"It's unexplainable, honestly. There's only a few guys in this league that can get into a zone like that, and I'm blessed to have the ability to be one of those guys.
"You just feel like you can make pretty much every shot you take."
--LeBron James, after scoring 47 point to help the Cleveland take a commanding 3-0 lead in the NBA playoff series.
James was 15 of 25 from the field and went 5 of 10 on 3-point shots, and made 12 of 16 free throws.
"He's not the MVP for nothing. He's the best player in the league. He knows when to push the gas. That's what he did."
--Zaza Pachulia, Atlanta Hawks' center.
Athletes refer to the state of being in the zone when everything comes together, when one does great things, and when mind and body are able to stretch to the limit to accomplish greatness. This state involves total immersion and focus, such that distractions and "noise" are absent. Often, at times of peak performance, athletes find themselves "in the zone." For basketball players the basket seems bigger and wider. They can't miss. For baseball players, they report being able to see the baseball bigger, more clearly and in great detail. Football players describe a feeling of being invincible with the ability to run all day through their opponents without being touched. In the zone, your confidence is high, worry is non-existent.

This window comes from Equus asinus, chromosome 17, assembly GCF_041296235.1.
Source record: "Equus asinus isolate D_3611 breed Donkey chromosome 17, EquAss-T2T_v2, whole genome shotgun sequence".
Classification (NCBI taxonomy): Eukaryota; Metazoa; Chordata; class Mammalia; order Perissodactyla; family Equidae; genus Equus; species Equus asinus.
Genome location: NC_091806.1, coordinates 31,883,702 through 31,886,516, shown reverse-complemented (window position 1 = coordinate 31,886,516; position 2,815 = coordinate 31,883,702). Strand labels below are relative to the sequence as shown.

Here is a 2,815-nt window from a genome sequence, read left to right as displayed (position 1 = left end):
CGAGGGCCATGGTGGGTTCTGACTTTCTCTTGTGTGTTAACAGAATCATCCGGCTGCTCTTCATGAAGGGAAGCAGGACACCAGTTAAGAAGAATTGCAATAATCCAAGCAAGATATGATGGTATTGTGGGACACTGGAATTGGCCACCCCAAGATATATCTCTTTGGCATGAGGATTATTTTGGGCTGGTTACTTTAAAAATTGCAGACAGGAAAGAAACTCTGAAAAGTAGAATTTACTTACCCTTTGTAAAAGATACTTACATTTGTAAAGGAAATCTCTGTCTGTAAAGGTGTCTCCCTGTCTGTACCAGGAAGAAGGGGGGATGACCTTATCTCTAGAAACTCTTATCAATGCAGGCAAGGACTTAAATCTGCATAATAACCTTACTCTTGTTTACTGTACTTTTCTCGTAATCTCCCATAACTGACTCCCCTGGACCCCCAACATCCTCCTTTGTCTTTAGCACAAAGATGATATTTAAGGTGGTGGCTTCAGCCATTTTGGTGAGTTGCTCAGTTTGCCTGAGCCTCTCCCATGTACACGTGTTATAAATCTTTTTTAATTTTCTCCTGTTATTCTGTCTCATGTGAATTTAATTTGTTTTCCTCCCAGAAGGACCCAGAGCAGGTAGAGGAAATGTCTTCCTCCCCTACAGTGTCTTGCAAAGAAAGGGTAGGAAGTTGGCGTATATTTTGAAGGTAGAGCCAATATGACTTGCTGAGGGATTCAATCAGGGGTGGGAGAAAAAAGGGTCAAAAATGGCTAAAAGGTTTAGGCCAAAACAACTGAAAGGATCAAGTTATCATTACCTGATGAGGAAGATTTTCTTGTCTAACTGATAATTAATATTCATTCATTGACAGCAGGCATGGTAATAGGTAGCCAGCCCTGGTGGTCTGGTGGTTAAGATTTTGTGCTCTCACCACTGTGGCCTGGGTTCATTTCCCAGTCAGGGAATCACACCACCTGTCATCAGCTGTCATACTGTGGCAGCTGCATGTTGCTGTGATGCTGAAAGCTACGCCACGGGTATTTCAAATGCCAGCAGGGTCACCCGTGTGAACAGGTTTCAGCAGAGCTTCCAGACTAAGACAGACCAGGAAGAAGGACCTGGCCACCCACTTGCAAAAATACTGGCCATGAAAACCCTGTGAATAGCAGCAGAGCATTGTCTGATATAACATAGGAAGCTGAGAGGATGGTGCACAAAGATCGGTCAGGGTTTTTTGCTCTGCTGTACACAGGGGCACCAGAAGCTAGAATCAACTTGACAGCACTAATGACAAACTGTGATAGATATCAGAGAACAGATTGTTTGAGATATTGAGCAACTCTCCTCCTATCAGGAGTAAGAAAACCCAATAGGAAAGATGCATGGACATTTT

Flow is the term coined by University of Chicago Psychologist Mihaly Csikszentmihalyi, (1990) to refer to this psychological dimension described by thousands of individuals during his 25 years of researching this universal phenomenon. In sports, athletes often refer to this state as the "zone". Eastern philosophers experience similar meditative states when practicing Zen Buddhism.
During flow, consciousness becomes harmoniously ordered. According to Daniel Goleman (1995), author of Emotional Intelligence, the ability to enter a state of flow represents emotional intelligence at its best, because it is incompatible with emotional discord or strain. Flow is considered an autotelic, or intrinsically rewarding experience. Since it feels so good, this optimal experience becomes not just a means, but an end in itself.
People attain a state of flow and perform at their best when they are engaged in a task where the challenge is slightly above their ability. Too much challenge will produce anxiety, overload the psyche, and sabotage any chance of having a peak experience. On the other hand, too little challenge will inevitably lead to boredom. Flow occurs in the narrow zone between these two opposites.
For more on LeBron James and the Cleveland Cavaliers, go to LeBron James, Peak Performance Case Study.